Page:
Blue-collar Cardinals’ work ethic paying off on the wrestling mats |

Blue-collar Cardinals’ work ethic paying off on the wrestling mats

Jon Mitchell
Citizen Telegram Sports Editor
Grand Valley High School wrestling coach Rick Gallegos watches one of his wrestlers compete during a dual against Hotchkiss during the Rumble in the Rockies dual tournament this past weekend at Rifle High School. Gallegos, who is in his 12th year as the Cardinals' coach, holds his wrestlers to a high standard in practice and competition.
Darcy Copeland/DC Photo/ |

PARACHUTE — Rick Gallegos readily admits there’s a little bit of madness that goes with the training regimen of the Grand Valley High School wrestling team — and it’s more than apparent.

“Sometimes I wonder if all of the basketball players look at us running through the hallway with our hands above our heads thinking that we’re crazy or something,” the 12th-year coach of the Cardinals said. “What we do with our guys is hard.”

For sure, there’s definitely a method to the madness that is the conditioning schedule of the Cardinals. The team has a daily workout schedule that, to some, would resemble basic training for the Marine Corps more than it would conditioning for a high school sport.

Gallegos even jokes that the reason the numbers are down for the school’s highly successful wrestling program stems from the fear of that intense training program. The wrestlers who are on the team, however, have more than embraced everything that comes with it.

“We know that everything he does, he does out of love,” said Grand Valley senior Miguel Valles, who wrestles at 126 pounds and is one of the Cardinals’ top wrestlers. “All of the training that we do might be hard, but it makes us better in so many ways.”

There’s been plenty of success that has come along for the Cardinals because of this training regimen. Grand Valley won its first — and only — state championship in wrestling in 2008. Last season, Cody Pfau, who is now a freshman wrestling for Oklahoma City University, became the first female in the state wrestling tournament to make it past the first round. And in all, even with limited numbers, Grand Valley has managed multiple state qualifiers annually.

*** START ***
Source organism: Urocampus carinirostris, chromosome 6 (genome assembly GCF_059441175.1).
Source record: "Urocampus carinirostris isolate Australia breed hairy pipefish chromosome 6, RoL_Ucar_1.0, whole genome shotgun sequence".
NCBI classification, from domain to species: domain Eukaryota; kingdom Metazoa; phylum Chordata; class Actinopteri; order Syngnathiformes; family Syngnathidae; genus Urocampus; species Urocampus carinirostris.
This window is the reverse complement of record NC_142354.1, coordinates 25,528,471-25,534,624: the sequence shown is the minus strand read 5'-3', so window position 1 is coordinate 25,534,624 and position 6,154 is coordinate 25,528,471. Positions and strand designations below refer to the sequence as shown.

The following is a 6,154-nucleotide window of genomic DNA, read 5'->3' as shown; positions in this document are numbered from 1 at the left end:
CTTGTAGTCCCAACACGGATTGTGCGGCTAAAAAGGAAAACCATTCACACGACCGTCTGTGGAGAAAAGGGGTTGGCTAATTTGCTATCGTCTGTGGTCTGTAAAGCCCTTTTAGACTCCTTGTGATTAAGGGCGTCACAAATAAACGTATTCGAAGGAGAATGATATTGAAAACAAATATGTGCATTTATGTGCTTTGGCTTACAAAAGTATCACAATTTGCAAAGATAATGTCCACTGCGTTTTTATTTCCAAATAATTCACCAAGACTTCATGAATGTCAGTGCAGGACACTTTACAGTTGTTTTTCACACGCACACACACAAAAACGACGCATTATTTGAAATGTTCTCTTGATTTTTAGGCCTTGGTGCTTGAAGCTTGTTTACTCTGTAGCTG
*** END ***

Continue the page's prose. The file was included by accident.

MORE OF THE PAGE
A big part of it has to do with what the team members simply call “the sheet.” It refers to a sheet of paper that Gallegos gives out every day before practice. It’s always — always — one page, but there’s no guarantee how much material will be on that sheet. It lists, in detail, everything that the team has to do during the day.

“There are times when the guys will look at that sheet of paper and say, ‘Oh no. It’s six-point font!’” Gallegos said.

Still, the prospect of a tough training day, though initially discouraging, doesn’t deter the team member’s drive.

“There’s no way I could find a bad thing to say about him,” said Grand Valley wrestler Bryan Hegwood, one of the Cardinals’ top wrestlers at 182 pounds. “Some of those sheets can be pretty scary, but we know how much it’s going to pay off for us.”

The team will even turn their workouts into a competition. Some sweat so much, there have been times when wrestlers will take their shirts off after practice and wring the perspiration into cups, with the one filling their cup the most winning bragging rights as the day’s hardest worker.

And Gallegos not only sets the training itinerary for practices, but he’ll participate. One example is the Cardinals’ annual “Craft Fair Practice,” where the team not only helps break down the kiosks and stands that are set up at the annual craft fair in the Grand Valley High School gym, but they do a team run from DeBeque to Grand Valley High School, along old U.S. Highway 6 with vehicle escorts for safety, weather permitting. Weather wasn’t permitting this year, thanks to a heavy early snowfall, so Gallegos planned a run that day that was similar to the 14-mile run between the towns.

Gallegos will run with his team on that jaunt, and he said it’s his way of setting an example for his team that if he can do the workout, so can they. In all, however, he wants that effort to have a carry-over effect for his wrestlers on the mat, so when they finish competing, there’s no regrets.

“Not everyone has the same kind of ability,” Gallegos said. “All I’m looking for from everyone who wrestles for me is to leave everything on the mat and give their full effort. If they do that, I can’t ask for more.”

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